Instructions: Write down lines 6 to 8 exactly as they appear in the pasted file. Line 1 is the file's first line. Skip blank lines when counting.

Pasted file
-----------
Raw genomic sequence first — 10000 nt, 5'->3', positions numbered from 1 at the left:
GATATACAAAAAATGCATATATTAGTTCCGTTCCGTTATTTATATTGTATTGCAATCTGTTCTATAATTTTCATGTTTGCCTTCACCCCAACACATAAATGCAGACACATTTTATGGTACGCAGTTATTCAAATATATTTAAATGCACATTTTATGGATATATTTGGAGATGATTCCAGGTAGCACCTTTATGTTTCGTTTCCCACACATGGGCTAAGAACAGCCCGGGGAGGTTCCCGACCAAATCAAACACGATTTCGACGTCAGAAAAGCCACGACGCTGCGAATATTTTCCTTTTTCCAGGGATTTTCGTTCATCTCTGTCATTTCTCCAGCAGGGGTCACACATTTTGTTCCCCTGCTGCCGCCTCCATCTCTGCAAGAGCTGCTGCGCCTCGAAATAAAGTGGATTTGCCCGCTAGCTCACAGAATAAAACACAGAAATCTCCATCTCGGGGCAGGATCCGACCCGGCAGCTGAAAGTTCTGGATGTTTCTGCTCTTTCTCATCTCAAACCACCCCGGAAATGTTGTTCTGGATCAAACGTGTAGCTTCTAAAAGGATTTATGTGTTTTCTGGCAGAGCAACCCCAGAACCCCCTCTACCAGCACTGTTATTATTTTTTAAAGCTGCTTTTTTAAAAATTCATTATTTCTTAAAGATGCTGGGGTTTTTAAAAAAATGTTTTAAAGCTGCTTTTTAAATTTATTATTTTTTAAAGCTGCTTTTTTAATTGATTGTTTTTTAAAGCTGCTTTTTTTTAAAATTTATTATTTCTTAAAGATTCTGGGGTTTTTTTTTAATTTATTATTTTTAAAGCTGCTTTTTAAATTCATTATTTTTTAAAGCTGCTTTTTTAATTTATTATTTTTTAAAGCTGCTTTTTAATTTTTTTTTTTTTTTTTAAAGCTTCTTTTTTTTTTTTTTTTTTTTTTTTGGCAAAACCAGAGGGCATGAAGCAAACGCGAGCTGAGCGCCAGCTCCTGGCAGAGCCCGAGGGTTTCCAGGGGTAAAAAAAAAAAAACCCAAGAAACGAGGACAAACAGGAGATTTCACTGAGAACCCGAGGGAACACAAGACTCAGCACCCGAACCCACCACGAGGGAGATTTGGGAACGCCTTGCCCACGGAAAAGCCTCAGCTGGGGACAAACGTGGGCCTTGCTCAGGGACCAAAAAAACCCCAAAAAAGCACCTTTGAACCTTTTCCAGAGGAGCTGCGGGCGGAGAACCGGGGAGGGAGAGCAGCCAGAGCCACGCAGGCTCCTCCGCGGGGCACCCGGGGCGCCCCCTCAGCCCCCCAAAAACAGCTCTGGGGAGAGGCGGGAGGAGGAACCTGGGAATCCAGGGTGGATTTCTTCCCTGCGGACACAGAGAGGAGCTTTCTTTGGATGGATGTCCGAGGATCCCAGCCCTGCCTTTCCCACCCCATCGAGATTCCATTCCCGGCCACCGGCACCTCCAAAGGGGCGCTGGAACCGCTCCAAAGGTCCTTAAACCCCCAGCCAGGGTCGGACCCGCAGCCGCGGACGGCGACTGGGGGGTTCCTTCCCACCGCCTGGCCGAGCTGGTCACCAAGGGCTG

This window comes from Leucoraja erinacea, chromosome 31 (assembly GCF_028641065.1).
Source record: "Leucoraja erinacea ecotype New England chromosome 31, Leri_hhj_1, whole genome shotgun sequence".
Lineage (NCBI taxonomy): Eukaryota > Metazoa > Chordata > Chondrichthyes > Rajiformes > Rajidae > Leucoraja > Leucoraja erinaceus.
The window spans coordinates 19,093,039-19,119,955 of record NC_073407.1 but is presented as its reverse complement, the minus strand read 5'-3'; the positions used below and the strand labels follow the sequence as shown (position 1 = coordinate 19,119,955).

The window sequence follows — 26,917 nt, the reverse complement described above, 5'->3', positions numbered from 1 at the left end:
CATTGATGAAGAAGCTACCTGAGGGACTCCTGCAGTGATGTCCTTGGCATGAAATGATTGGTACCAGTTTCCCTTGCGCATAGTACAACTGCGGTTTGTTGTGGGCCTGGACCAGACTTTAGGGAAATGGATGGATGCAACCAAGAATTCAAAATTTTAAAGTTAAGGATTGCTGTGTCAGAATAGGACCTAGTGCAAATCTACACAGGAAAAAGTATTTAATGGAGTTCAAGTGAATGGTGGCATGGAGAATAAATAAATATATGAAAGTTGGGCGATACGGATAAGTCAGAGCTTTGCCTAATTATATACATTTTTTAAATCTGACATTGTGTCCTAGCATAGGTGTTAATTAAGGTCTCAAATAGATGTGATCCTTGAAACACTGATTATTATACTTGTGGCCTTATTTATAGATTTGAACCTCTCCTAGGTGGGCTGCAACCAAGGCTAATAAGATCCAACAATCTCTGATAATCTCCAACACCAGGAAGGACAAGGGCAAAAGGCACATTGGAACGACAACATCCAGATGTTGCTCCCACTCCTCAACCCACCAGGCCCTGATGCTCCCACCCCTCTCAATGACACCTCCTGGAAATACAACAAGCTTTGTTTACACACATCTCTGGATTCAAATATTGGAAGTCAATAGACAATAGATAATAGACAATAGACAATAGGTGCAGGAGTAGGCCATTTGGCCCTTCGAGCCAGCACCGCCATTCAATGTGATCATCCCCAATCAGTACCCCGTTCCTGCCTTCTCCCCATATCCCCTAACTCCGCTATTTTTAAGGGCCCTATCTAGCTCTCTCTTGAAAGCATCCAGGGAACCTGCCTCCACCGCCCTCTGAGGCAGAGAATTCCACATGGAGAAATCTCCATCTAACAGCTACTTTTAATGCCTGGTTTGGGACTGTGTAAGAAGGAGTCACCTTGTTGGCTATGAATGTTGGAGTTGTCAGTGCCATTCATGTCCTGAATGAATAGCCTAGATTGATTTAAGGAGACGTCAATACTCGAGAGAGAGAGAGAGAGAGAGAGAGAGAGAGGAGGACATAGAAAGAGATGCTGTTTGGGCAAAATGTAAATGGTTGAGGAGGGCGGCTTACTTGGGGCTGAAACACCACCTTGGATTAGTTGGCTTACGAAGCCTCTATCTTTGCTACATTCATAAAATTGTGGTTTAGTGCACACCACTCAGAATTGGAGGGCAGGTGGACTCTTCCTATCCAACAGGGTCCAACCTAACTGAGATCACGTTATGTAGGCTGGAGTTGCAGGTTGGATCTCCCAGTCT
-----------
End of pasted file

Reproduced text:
The window spans coordinates 19,093,039-19,119,955 of record NC_073407.1 but is presented as its reverse complement, the minus strand read 5'-3'; the positions used below and the strand labels follow the sequence as shown (position 1 = coordinate 19,119,955).

The window sequence follows — 26,917 nt, the reverse complement described above, 5'->3', positions numbered from 1 at the left end:
CATTGATGAAGAAGCTACCTGAGGGACTCCTGCAGTGATGTCCTTGGCATGAAATGATTGGTACCAGTTTCCCTTGCGCATAGTACAACTGCGGTTTGTTGTGGGCCTGGACCAGACTTTAGGGAAATGGATGGATGCAACCAAGAATTCAAAATTTTAAAGTTAAGGATTGCTGTGTCAGAATAGGACCTAGTGCAAATCTACACAGGAAAAAGTATTTAATGGAGTTCAAGTGAATGGTGGCATGGAGAATAAATAAATATATGAAAGTTGGGCGATACGGATAAGTCAGAGCTTTGCCTAATTATATACATTTTTTAAATCTGACATTGTGTCCTAGCATAGGTGTTAATTAAGGTCTCAAATAGATGTGATCCTTGAAACACTGATTATTATACTTGTGGCCTTATTTATAGATTTGAACCTCTCCTAGGTGGGCTGCAACCAAGGCTAATAAGATCCAACAATCTCTGATAATCTCCAACACCAGGAAGGACAAGGGCAAAAGGCACATTGGAACGACAACATCCAGATGTTGCTCCCACTCCTCAACCCACCAGGCCCTGATGCTCCCACCCCTCTCAATGACACCTCCTGGAAATACAACAAGCTTTGTTTACACACATCTCTGGATTCAAATATTGGAAGTCAATAGACAATAGATAATAGACAATAGACAATAGGTGCAGGAGTAGGCCATTTGGCCCTTCGAGCCAGCACCGCCATTCAATGTGATCATCCCCAATCAGTACCCCGTTCCTGCCTTCTCCCCATATCCCCTAACTCCGCTATTTTTAAGGGCCCTATCTAGCTCTCTCTTGAAAGCATCCAGGGAACCTGCCTCCACCGCCCTCTGAGGCAGAGAATTCCACATGGAGAAATCTCCATCTAACAGCTACTTTTAATGCCTGGTTTGGGACTGTGTAAGAAGGAGTCACCTTGTTGGCTATGAATGTTGGAGTTGTCAGTGCCATTCATGTCCTGAATGAATAGCCTAGATTGATTTAAGGAGACGTCAATACTCGAGAGAGAGAGAGAGAGAGAGAGAGAGAGAGGAGGACATAGAAAGAGATGCTGTTTGGGCAAAATGTAAATGGTTGAGGAGGGCGGCTTACTTGGGGCTGAAACACCACCTTGGATTAGTTGGCTTACGAAGCCTCTATCTTTGCTACATTCATAAAATTGTGGTTTAGTGCACACCACTCAGAATTGGAGGGCAGGTGGACTCTTCCTATCCAACAGGGTCCAACCTAACTGAGATCACGTTATGTAGGCTGGAGTTGCAGGTTGGATCTCCCAGTCT